a direct representation of the original sound. Instead of a delicate changing
voltage, a digital recording carries numerical measurements of the voltage.
These numbers, when boiled down to a binary stream of ones and zeroes, are
virtually impervious to corruption by outside forces (see figure 1). When
the digital signal gets to the other end of the cable, the receiving device
reconstructs a new audio signal from the digital data.
How It Works
The device responsible for changing an analog signal into a series of numbers
is the analog-to-digital converter (or A/D converter). It measures (or "samples")
the strength of the changing voltage at regular intervals, generating a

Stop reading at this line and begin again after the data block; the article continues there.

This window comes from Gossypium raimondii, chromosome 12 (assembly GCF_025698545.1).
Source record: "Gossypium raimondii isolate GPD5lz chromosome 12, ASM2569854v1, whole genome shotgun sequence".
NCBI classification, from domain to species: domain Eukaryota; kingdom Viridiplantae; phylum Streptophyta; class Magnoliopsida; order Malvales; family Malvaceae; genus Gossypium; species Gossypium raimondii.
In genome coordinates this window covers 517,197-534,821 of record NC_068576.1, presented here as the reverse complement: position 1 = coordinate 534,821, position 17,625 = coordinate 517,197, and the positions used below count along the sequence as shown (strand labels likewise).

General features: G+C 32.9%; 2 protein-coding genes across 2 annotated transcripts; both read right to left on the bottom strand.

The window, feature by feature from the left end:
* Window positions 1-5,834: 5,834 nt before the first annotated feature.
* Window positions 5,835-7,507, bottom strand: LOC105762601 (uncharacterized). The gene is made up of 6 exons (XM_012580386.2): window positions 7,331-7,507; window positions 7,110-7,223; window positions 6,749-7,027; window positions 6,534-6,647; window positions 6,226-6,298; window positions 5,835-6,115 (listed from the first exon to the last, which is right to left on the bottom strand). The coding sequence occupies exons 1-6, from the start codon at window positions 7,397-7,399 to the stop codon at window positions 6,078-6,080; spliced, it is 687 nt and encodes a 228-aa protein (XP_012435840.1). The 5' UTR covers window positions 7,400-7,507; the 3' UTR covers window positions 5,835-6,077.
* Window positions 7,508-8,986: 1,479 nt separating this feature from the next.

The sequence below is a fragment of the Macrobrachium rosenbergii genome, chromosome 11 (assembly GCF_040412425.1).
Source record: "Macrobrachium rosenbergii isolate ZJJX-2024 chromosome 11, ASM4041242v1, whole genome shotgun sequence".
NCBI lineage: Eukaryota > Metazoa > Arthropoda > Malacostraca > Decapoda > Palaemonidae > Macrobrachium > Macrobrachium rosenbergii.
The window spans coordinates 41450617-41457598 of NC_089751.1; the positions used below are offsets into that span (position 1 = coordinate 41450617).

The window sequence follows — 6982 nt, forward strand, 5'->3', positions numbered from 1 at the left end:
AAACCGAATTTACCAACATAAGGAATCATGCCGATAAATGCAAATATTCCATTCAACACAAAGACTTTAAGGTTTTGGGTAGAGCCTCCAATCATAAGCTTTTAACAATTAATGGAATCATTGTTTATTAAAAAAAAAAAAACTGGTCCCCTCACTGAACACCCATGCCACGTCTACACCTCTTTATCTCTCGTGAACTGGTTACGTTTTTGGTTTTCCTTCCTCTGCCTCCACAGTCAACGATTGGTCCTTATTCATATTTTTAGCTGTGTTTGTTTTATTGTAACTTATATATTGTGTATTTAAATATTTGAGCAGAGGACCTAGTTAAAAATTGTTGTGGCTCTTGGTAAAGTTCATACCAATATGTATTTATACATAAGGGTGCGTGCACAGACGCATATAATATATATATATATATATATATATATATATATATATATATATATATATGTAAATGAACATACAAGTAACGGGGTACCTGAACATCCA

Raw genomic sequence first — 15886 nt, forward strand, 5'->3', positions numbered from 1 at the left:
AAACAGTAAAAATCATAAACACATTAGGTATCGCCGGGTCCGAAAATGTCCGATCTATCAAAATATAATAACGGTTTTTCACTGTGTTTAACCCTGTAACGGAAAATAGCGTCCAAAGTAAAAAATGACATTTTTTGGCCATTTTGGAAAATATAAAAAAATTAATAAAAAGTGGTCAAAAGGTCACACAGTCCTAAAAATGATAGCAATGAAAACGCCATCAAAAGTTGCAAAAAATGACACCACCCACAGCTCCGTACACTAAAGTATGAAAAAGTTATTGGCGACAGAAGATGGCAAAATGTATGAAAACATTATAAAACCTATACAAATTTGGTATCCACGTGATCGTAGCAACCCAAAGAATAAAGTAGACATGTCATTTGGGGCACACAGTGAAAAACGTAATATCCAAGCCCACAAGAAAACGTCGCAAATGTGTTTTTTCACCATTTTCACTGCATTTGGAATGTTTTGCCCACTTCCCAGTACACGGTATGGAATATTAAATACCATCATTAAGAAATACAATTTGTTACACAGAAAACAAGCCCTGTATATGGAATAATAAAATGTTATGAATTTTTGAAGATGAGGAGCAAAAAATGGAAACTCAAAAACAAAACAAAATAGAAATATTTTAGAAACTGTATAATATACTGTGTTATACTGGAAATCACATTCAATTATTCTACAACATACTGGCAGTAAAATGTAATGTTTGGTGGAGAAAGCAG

steady stream of numbers. Two parameters directly affect the quality of
the resulting audio: sample rate and bit depth.
The converter’s sample rate dictates how often it measures the signal to
generate a new value. The more frequently the converter measures the signal,
the more accurate the resulting data. Sample rate corresponds directly to
frequency response–the highest frequency a digital system will capture
is exactly one-half the sample rate. To capture the full audio spectrum
up to around 20,000 cycles (or 20kHz), a sample rate of 44.1kHz is common.
Higher sample rates make for increased treble response and a more "hi-fi"
sound. Low sample rates sound duller and darker.
Bit depth affects how many bits the converter uses for each numerical measurement
of the signal. More bits equal a more accurate measurement, which explains
why 16-bit CD audio sounds so much better than an 8-bit multimedia sound
file. A low bit depth is like forcing the converter to measure the sound
with a yardstick marked only in inches. A higher bit depth allows the converter